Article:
All of these aspects make this inconsiderate portrayal of “the Nigerians” a huge disappointment in an otherwise innovative and creative film. Some argue that the depiction of white people in this film are equally negative so it should be exempted from being racist. But I should argue that the white characters in this film are definitely not considered as a group and they all have differing personalities. They can be distinctively heroic or villainy or just simply bland, whereas the Nigerians as a group are being portrayed as evil and inhumane, mostly without any distinctions among them.
This leads us to another issue, class. Different classes coexist in this movie. The upper class is represented by Wikus’ father-in-law, an MNU leader. When Wikus’ is dear and of use to his family, he arranges his daughter’s marriage and promotes Wikus on that account. But when Wikus starts transforming into an alien, he uses the media to defame Wikus and is able to use military power to fight against him. Basically, he has enormous political, military and social influence. The Nigerians, in comparison, have nothing but a limited amount of weaponry. When we come back to the reason they are in district 9, it can thus be confirmed that the government simply abandons them there in a way since it definitely has the power to remove them if it wants to. And for these social outcasts who do not even have a job, they need to find an alternative way out. That may be part of the reason why they moved to district 9 and started dealing with the aliens and seeking supernatural powers.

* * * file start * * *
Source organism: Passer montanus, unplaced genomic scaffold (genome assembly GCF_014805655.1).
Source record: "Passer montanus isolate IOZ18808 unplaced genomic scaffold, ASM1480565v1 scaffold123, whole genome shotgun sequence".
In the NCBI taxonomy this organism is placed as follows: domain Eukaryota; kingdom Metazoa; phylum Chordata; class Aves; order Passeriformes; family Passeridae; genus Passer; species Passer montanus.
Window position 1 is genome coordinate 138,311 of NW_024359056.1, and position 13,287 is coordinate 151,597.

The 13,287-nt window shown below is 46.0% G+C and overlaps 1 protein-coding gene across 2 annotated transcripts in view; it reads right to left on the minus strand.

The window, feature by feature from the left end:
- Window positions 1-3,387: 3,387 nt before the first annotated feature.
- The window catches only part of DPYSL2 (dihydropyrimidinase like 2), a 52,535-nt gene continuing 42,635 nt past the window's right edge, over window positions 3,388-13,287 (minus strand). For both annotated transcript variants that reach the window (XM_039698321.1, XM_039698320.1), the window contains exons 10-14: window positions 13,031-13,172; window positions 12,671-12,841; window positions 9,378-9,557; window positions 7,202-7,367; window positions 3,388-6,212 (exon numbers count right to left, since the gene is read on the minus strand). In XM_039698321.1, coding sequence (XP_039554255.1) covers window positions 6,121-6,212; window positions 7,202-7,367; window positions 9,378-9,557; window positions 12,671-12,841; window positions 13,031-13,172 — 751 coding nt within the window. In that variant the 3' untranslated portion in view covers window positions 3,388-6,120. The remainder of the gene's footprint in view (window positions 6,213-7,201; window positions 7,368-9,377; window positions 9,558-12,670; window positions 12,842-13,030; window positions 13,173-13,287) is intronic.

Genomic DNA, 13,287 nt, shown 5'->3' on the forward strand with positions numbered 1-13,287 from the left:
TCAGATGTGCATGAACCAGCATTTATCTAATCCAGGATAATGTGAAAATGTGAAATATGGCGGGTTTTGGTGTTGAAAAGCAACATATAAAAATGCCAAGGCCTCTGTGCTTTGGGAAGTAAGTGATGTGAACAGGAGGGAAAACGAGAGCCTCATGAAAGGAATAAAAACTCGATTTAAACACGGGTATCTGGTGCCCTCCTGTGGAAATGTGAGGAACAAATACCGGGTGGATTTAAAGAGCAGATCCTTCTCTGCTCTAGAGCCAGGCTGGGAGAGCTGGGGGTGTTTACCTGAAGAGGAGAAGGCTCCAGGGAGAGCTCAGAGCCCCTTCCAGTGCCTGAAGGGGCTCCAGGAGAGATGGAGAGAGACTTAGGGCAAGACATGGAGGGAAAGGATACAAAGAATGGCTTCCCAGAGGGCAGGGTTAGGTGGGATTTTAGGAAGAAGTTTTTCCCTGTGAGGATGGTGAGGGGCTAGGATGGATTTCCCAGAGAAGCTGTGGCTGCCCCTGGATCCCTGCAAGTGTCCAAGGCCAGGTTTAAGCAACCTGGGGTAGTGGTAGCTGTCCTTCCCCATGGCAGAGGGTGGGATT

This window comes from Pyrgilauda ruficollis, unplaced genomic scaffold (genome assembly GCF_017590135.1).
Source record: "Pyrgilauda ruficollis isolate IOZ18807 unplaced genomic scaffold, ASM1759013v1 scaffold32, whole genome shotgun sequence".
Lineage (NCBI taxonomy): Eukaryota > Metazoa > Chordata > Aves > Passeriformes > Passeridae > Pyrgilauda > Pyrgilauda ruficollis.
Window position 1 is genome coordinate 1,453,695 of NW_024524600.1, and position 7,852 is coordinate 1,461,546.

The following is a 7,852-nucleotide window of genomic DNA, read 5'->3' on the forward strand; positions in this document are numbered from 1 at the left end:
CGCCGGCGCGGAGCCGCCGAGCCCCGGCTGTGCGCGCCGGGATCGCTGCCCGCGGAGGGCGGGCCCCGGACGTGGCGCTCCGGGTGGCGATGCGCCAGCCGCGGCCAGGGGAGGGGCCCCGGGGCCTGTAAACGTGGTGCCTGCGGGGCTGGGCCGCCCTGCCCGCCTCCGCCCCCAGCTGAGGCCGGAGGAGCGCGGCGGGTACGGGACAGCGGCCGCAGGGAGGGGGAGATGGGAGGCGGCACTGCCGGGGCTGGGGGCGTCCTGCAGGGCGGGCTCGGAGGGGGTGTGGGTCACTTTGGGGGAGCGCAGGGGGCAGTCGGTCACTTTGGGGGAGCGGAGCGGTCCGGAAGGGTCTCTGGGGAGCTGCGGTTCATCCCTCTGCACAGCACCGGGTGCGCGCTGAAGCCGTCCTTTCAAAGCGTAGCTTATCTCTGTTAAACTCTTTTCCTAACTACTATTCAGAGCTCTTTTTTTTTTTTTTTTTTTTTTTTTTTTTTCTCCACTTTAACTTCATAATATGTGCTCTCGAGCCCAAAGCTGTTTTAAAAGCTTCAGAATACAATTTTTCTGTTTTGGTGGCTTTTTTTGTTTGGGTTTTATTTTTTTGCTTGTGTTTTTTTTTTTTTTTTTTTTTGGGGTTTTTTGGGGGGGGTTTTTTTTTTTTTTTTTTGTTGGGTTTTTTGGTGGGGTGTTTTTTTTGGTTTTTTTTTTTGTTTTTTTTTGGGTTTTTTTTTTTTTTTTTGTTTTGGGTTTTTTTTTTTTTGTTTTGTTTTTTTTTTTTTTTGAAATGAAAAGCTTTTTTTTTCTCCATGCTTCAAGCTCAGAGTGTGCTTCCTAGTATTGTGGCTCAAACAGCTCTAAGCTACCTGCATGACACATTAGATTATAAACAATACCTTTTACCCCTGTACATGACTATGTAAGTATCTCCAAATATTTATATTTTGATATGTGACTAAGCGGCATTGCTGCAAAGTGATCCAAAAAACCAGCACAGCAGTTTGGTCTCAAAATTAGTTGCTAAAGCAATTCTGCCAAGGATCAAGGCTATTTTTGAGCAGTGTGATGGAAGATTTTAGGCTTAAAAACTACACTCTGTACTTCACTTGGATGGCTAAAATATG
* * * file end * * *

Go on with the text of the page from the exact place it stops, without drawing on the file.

Wikus, whom the audience is supposed to identify with, is a typical middle-class man. He is not very intelligent, a bit clumsy and not charismatic at all to become a leader. However, as he gradually transforms into an alien, he ironically becomes a better “person” as he fights off the soldiers spectacularly to make sure the aliens can get back home at the end. This film, thus, can still be seen as the struggle of a middle-class white man fighting off his fear to become a stronger person for love. And it still largely appeals to mainly white, male, middle-class and heterosexual audiences in this concern.
To conclude, despite all the creativity with genres, this film is still pretty conservative, even occasionally offensive when it comes to racial and class representations, appealing mostly to the same audiences other traditional films do.
Ella Shohat. Robert Stam. “Unthinking Eurocentrism”. New York: Routledge.